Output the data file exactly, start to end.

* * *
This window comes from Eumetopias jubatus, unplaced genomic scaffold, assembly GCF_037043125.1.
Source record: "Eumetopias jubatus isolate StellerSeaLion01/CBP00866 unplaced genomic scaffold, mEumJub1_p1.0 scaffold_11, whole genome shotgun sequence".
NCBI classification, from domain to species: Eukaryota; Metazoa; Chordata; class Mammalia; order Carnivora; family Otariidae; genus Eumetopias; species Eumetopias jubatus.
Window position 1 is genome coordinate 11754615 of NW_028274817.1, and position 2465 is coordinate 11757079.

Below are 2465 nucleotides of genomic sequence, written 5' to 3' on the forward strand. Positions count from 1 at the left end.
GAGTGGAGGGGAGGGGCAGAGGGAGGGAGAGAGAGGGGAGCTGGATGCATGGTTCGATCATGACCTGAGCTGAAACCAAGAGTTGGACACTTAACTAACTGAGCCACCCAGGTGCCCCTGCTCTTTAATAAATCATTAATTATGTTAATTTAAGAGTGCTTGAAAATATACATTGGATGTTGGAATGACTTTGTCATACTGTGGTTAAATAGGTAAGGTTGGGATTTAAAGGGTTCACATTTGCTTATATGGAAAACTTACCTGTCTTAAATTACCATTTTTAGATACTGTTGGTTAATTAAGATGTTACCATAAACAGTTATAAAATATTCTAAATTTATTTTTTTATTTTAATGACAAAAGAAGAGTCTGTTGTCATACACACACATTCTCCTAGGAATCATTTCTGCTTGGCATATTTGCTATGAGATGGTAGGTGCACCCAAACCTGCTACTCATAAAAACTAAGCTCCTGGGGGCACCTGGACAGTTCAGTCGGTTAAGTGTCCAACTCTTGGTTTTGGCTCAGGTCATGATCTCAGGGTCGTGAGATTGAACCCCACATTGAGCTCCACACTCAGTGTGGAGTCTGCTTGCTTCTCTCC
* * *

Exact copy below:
This window comes from Eumetopias jubatus, unplaced genomic scaffold, assembly GCF_037043125.1.
Source record: "Eumetopias jubatus isolate StellerSeaLion01/CBP00866 unplaced genomic scaffold, mEumJub1_p1.0 scaffold_11, whole genome shotgun sequence".
NCBI classification, from domain to species: Eukaryota; Metazoa; Chordata; class Mammalia; order Carnivora; family Otariidae; genus Eumetopias; species Eumetopias jubatus.
Window position 1 is genome coordinate 11754615 of NW_028274817.1, and position 2465 is coordinate 11757079.

Below are 2465 nucleotides of genomic sequence, written 5' to 3' on the forward strand. Positions count from 1 at the left end.
GAGTGGAGGGGAGGGGCAGAGGGAGGGAGAGAGAGGGGAGCTGGATGCATGGTTCGATCATGACCTGAGCTGAAACCAAGAGTTGGACACTTAACTAACTGAGCCACCCAGGTGCCCCTGCTCTTTAATAAATCATTAATTATGTTAATTTAAGAGTGCTTGAAAATATACATTGGATGTTGGAATGACTTTGTCATACTGTGGTTAAATAGGTAAGGTTGGGATTTAAAGGGTTCACATTTGCTTATATGGAAAACTTACCTGTCTTAAATTACCATTTTTAGATACTGTTGGTTAATTAAGATGTTACCATAAACAGTTATAAAATATTCTAAATTTATTTTTTTATTTTAATGACAAAAGAAGAGTCTGTTGTCATACACACACATTCTCCTAGGAATCATTTCTGCTTGGCATATTTGCTATGAGATGGTAGGTGCACCCAAACCTGCTACTCATAAAAACTAAGCTCCTGGGGGCACCTGGACAGTTCAGTCGGTTAAGTGTCCAACTCTTGGTTTTGGCTCAGGTCATGATCTCAGGGTCGTGAGATTGAACCCCACATTGAGCTCCACACTCAGTGTGGAGTCTGCTTGCTTCTCTCC